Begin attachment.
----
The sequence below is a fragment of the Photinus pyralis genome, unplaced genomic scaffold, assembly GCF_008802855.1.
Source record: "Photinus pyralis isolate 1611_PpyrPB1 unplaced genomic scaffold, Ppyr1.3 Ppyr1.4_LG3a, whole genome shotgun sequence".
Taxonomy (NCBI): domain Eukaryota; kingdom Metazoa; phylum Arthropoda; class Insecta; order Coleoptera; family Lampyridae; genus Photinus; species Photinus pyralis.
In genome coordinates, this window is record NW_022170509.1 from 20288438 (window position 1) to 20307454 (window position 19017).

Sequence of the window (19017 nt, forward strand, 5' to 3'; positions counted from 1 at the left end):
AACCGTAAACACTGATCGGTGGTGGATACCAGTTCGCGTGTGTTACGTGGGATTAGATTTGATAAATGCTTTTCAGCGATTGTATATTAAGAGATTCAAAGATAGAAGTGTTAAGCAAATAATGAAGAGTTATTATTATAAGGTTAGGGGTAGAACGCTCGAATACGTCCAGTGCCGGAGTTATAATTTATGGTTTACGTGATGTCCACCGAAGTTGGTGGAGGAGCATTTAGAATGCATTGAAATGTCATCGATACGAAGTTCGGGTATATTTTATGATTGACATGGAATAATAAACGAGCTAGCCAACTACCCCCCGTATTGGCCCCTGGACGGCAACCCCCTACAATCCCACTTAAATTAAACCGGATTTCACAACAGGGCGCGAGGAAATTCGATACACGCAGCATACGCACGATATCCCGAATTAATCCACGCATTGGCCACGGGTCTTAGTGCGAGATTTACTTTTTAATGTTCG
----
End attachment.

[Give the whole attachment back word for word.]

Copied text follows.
The sequence below is a fragment of the Photinus pyralis genome, unplaced genomic scaffold, assembly GCF_008802855.1.
Source record: "Photinus pyralis isolate 1611_PpyrPB1 unplaced genomic scaffold, Ppyr1.3 Ppyr1.4_LG3a, whole genome shotgun sequence".
Taxonomy (NCBI): domain Eukaryota; kingdom Metazoa; phylum Arthropoda; class Insecta; order Coleoptera; family Lampyridae; genus Photinus; species Photinus pyralis.
In genome coordinates, this window is record NW_022170509.1 from 20288438 (window position 1) to 20307454 (window position 19017).

Sequence of the window (19017 nt, forward strand, 5' to 3'; positions counted from 1 at the left end):
AACCGTAAACACTGATCGGTGGTGGATACCAGTTCGCGTGTGTTACGTGGGATTAGATTTGATAAATGCTTTTCAGCGATTGTATATTAAGAGATTCAAAGATAGAAGTGTTAAGCAAATAATGAAGAGTTATTATTATAAGGTTAGGGGTAGAACGCTCGAATACGTCCAGTGCCGGAGTTATAATTTATGGTTTACGTGATGTCCACCGAAGTTGGTGGAGGAGCATTTAGAATGCATTGAAATGTCATCGATACGAAGTTCGGGTATATTTTATGATTGACATGGAATAATAAACGAGCTAGCCAACTACCCCCCGTATTGGCCCCTGGACGGCAACCCCCTACAATCCCACTTAAATTAAACCGGATTTCACAACAGGGCGCGAGGAAATTCGATACACGCAGCATACGCACGATATCCCGAATTAATCCACGCATTGGCCACGGGTCTTAGTGCGAGATTTACTTTTTAATGTTCG